Have you ever spent time helping a potential customer, only to realize they were completely unlikely to make a purchase to begin with? Maybe you chalk it all up to the necessary “sales process”.
[ctt template=”1″ link=”8Uvfz” via=”yes” ]Each moment you waste on a bad lead is money out of your pocket. Stop selling yourself short; focus on qualified leads. @OSC_WebDesign[/ctt]
Give your future self a hand by attracting qualified leads with these 5 steps.
Step 1: Use long-tail keywords.
Not only will vague, short, keywords have a high amount of competition, the users searching them may want to find something completely different. Being specific ensures you’ll attract users at the right stage in their buyer’s cycle.
For example, someone searching ‘2016 toyota tacoma maine’ is probably closer to making a purchase decision than someone simply searching ‘toyota tacoma’.
Step 2: Determine user intent.
Instead of selecting keywords solely by their search popularity and competition, think about why users are searching them.
For example, you own a camera store and notice the long-tail phrase ‘how to get blurry background on canon rebel t3i’ has a high search volume and low competition. What is the intent of users searching that?
While the phrase may make for a popular blog post and drive traffic, it’s likely that these users already own that specific camera. Knowing this, you’ll have to steer away from that or take a different approach and assume they’re not actively searching for a new camera (yet!).
Step 3: Consider listing prices openly.
This step may make you shudder, but it could be the right move for your business. Although it depends on your products and services, having prices or price ranges listed openly can save time on wasted consultations. For some people, the mystery of price is enough to drive them away completely when they could have been customers.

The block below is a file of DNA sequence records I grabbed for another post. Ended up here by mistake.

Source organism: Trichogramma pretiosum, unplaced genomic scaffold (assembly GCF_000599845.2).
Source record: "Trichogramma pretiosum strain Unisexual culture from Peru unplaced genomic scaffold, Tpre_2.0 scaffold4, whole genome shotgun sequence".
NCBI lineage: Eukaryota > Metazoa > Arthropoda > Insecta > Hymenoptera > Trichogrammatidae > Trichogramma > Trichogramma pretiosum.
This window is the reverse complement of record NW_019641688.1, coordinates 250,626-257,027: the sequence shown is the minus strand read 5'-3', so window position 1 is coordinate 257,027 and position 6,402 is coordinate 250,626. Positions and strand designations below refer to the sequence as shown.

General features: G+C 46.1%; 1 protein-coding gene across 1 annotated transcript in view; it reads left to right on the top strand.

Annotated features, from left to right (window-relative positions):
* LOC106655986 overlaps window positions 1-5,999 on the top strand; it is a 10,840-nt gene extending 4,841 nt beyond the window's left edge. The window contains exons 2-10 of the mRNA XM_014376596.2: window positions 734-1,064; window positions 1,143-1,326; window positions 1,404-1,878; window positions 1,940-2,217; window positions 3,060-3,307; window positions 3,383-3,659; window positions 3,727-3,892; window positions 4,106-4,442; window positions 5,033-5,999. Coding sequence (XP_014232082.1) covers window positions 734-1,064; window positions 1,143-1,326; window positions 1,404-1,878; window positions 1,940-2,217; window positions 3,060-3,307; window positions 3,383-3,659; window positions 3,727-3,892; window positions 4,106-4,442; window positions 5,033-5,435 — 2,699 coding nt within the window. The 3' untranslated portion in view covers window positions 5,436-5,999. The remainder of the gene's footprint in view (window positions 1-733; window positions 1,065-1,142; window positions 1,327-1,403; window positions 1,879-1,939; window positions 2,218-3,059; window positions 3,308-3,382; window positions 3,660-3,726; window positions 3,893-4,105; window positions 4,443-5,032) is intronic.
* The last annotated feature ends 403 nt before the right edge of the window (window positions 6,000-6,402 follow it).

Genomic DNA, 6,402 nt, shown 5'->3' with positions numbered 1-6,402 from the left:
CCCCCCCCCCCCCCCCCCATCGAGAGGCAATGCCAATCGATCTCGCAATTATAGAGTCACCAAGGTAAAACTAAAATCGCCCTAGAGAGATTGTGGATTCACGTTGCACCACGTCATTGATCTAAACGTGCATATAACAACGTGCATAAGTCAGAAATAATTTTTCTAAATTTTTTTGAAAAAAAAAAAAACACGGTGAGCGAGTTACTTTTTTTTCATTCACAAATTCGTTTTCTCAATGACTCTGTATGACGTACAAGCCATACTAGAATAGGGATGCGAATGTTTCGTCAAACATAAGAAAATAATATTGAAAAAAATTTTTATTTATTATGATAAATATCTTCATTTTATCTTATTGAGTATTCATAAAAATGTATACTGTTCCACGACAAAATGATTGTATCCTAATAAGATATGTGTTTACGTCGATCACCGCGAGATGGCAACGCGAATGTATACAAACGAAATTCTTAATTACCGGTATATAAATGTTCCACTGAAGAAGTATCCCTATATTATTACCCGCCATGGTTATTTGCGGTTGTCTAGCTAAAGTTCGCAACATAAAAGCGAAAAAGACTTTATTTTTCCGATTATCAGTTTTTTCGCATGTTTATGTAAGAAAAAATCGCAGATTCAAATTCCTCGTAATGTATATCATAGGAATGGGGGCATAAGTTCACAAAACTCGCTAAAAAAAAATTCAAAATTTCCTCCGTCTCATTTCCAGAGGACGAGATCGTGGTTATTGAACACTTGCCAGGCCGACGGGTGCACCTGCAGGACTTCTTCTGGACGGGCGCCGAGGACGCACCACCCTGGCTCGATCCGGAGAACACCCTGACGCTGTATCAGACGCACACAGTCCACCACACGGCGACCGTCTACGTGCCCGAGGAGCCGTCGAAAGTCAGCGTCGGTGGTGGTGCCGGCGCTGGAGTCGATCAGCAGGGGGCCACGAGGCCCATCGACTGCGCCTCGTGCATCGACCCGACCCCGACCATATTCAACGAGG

Facebook has even added a ‘services’ section to business pages with an option to enter price. Take advantage of this directly from social media!
Step 4: Make it obvious what your business offers.
You probably already know that your website’s homepage should clearly explain what your business offers, but what about other pages?
Studies show website visitors are increasingly “coming in the side door”. This means they’ll discover your website through a side page, often a blog, rather than landing directly on your homepage.
You may have a number of users reading your blog without ever realizing what your business offers. Try adding a small, permanent one liner on the sidebar stating what your company does.
Step 5: Learn from past interactions.
If you receive five requests a week for deliveries and this isn’t something you offer, save yourself time. Make it clear on your website exactly what you do. When these instances happen repeatedly, it’s a sign that something isn’t being explained adequately.
Think of the possibilities that a couple of hours a day can bring to your life. With the previous 5 steps, you’ll have the ability to maximize your time. How will you use the extra time freed up in your future?